The great majority of the several million books that have been written in the Western tradition alone – more than 99 per cent of them – will not make sufficient demands on you for you to improve your skill in reading. … These are the books that can be read only for amusement or information. … In fact, you do not have to read them – analytically – at all. Skimming will do.

There is a second class of books from which you can learn – both how to read and how to live.  … These are the good books, the ones that were carefully wrought by their authors, the ones that convey to the reader significant insights about subjects of enduring interest to human beings. There are in all probably no more than a few thousand such books. … They are worth reading analytically – once. … You know that you will never have to read them again, although you may return to them to check certain points or to refresh your memory of certain ideas or episodes. (It is in the case of such books that the notes you make in the margin or elsewhere in the volume are particularly valuable.)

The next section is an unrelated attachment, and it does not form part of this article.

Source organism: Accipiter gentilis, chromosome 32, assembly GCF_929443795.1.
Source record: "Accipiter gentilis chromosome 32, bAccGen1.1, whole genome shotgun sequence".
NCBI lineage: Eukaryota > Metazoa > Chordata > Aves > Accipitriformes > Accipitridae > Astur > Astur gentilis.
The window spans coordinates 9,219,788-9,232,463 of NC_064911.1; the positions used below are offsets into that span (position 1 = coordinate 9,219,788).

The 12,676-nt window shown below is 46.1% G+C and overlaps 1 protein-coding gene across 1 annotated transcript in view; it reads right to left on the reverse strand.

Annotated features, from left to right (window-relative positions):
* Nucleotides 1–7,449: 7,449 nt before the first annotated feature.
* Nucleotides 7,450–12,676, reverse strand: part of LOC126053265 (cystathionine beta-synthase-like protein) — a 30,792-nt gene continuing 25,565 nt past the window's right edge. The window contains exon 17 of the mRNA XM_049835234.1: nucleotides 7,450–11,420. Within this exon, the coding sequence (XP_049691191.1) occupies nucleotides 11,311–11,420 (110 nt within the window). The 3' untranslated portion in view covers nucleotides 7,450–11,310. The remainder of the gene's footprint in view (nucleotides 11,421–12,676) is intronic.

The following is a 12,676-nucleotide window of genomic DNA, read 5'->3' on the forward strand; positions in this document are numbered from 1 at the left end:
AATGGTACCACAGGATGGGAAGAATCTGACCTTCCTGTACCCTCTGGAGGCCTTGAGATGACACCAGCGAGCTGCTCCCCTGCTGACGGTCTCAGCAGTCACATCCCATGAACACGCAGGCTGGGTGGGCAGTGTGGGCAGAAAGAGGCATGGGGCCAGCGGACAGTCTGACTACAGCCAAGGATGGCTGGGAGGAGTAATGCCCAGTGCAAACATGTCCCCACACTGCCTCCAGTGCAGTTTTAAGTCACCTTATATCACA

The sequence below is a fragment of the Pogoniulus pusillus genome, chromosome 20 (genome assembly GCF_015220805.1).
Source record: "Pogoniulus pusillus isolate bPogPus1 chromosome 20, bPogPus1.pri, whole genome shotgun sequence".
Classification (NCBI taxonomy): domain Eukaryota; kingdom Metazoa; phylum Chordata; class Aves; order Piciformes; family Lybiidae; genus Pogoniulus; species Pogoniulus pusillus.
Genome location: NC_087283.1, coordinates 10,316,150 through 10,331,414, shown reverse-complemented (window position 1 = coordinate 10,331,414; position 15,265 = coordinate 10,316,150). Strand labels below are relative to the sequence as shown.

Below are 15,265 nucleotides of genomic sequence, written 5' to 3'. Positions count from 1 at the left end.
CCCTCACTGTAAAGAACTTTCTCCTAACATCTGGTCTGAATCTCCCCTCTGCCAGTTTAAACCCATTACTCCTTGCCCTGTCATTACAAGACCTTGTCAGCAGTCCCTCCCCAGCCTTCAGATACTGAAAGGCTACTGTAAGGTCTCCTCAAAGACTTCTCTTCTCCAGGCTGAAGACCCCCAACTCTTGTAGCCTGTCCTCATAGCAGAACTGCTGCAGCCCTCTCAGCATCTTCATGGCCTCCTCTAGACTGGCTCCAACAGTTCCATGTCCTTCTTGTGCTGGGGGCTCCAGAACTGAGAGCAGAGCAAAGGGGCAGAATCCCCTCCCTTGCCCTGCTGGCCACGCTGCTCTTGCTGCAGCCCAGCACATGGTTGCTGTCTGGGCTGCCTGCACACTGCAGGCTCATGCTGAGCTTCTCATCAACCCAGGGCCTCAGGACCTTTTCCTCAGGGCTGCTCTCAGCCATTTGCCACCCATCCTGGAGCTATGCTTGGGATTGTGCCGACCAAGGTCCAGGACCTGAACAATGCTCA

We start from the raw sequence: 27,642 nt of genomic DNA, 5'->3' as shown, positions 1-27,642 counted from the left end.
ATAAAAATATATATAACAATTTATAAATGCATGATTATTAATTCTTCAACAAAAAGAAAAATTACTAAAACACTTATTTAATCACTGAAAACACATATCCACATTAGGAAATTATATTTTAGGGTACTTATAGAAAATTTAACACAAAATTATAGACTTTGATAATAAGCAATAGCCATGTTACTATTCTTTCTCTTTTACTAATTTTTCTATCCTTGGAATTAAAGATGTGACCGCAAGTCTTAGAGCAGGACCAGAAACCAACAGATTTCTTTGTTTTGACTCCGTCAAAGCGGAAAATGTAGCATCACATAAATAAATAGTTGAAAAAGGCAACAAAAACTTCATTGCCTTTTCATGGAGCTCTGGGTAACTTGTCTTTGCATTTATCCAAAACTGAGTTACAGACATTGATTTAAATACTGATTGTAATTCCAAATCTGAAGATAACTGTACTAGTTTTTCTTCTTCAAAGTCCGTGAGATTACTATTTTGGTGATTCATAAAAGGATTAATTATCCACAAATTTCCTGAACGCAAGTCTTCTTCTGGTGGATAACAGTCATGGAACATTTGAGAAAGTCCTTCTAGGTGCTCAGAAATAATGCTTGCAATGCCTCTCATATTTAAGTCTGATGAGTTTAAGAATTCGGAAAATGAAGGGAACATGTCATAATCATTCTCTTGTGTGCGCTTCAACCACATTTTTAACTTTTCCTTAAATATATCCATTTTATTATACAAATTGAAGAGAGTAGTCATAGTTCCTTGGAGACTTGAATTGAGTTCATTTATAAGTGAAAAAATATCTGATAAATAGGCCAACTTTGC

Of the few thousand such books there is a much smaller number – here the number is probably less than a hundred – that cannot be exhausted by even the very best reading you can manage. How do you recognize this? Again it is rather mysterious, but when you have closed the book after reading it analytically to the best of your ability, and place it back on the shelf you have a sneaking suspicion that there is more than you got. … You find that you cannot forget the book, that you keep thinking about it and your reaction to it. Finally, you return to it. And then a very remarkable thing happens.

If the book belongs to the second class of books to which we referred before, you find, on returning to it that there was less there than you remembered. The reason, of course, is that you yourself have grown in the meantime. Your mind is fuller, your understanding greater. The book has not changed, but you have. Such a return is inevitably disappointing.

But if the book belongs to the highest class – the very small number of inexhaustible books – you discover on returning that the book seems to have grown with you. You see new things in it – whole sets of new things – that you did not see before. Your previous understanding of the book is not invalidated (assuming that you read it well the first time); it is just as true as it ever was, and in the same ways that it was true before. But now it is true in still other ways, too.